Protesters fired at in Nigeria

Nigerian police sparked panic on Wednesday as they fired live rounds and tear gas to break up clashes and rallies in the country’s main cities on the third day of a strike called to protest agaist a fuel hike.

    Empty petrol tankers are parked
    in compliance with the strike

    In the capital Abuja, police fired tear gas into the main market, triggering a stampede as strikers clashed with traders trying to reopen their stalls on the third day of the general strike, according to witnesses.

    In Lagos, the commercial hub of the West African nation, police fired live rounds as warning shots in a busy market as members of the Nigeria Labour Congress (NLC) tried to stage a demonstration.
     
    There were no reports of casualties.

    Strikers also dragged commuters out of buses as they tried to enforce a public transport strike that has forced hundreds of people to trek long distances to work.

    Traders in the Wuse market in Abuja said that NLC activists had arrived in the market at mid-morning and tried to force stall-owners to shut up their stalls. As arguments broke out, police fired gas, clearing the market.

    The NLC has accused the police of brutality after they used gas to break up a rally on Tuesday and severely beat three journalists covering the protest.

    Dialogue

    NLC strikers vowed to continue

    Union leaders were due to restart talks with President Olusegun Obasanjo’s government in an attempt to have the fuel price increase dropped.

    Many banks and offices remained shut and NLC strikers barricaded the entrance to Nigeria’s main port complex, Apapa, in Lagos. In Abuja, many government offices were empty or occupied by strikers.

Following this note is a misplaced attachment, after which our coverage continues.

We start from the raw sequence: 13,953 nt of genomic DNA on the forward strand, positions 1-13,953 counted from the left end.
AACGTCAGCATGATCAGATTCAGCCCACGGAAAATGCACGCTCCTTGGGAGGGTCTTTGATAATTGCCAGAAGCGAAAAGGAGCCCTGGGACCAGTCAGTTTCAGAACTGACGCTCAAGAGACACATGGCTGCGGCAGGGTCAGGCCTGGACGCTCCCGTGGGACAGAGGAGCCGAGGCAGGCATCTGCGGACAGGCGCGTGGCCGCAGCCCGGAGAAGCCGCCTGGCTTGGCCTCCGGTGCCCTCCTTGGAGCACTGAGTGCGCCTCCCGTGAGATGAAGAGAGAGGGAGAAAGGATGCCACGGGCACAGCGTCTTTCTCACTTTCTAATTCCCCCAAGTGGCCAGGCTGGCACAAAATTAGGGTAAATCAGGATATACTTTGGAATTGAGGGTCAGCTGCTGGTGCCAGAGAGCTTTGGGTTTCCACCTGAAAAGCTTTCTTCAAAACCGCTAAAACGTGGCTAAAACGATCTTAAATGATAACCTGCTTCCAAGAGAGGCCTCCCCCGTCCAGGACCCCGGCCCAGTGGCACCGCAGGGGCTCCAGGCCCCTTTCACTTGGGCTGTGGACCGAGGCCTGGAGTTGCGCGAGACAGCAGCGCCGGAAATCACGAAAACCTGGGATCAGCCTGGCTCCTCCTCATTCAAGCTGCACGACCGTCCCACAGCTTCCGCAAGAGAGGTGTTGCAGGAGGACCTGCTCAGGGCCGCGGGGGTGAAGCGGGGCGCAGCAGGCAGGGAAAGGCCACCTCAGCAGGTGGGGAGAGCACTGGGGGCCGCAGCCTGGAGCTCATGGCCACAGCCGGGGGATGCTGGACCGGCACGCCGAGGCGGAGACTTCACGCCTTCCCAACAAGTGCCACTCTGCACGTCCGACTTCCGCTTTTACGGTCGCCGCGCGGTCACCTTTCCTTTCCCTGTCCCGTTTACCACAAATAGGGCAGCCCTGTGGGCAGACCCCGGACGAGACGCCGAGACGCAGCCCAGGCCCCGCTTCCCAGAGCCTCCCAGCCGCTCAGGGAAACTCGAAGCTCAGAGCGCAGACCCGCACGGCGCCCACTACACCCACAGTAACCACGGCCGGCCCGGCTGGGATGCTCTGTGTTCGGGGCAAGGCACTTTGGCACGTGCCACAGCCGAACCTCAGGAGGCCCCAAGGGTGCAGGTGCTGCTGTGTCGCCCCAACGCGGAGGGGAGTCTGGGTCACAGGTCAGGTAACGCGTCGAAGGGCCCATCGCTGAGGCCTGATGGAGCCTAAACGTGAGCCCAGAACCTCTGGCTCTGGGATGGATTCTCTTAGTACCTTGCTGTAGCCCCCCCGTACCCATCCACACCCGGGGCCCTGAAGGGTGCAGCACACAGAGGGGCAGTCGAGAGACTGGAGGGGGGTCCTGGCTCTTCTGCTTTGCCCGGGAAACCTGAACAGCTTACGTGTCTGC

Strike leader Adams Oshiomhole, President of the NLC, warned the government not to count on the strikers’ will weakening.

    “Prolonging the talks will make the workers angry, not wear them out. For now the strike continues,” he said late on Tuesday after most recent round of talks.

    But he indicated that some kind of compromise was near.

    “There’s an indication that there will be positive developments. The progress so far has been sufficient for us to continue discussion,” said the NLC President.

    So far, the strikers’ have failed to shut down Nigeria’s single most important industry, oil production and export, which accounts for 96 percent of foreign revenue.

    Nigeria is the world’s fifth largest exporter of crude oil and any disruption to exports could send world prices soaring.

    The strike was called after Obasanjo announced the end of the government’s subsidy on retail fuel prices, effectively raising the pump price of petrol by 54 percent.


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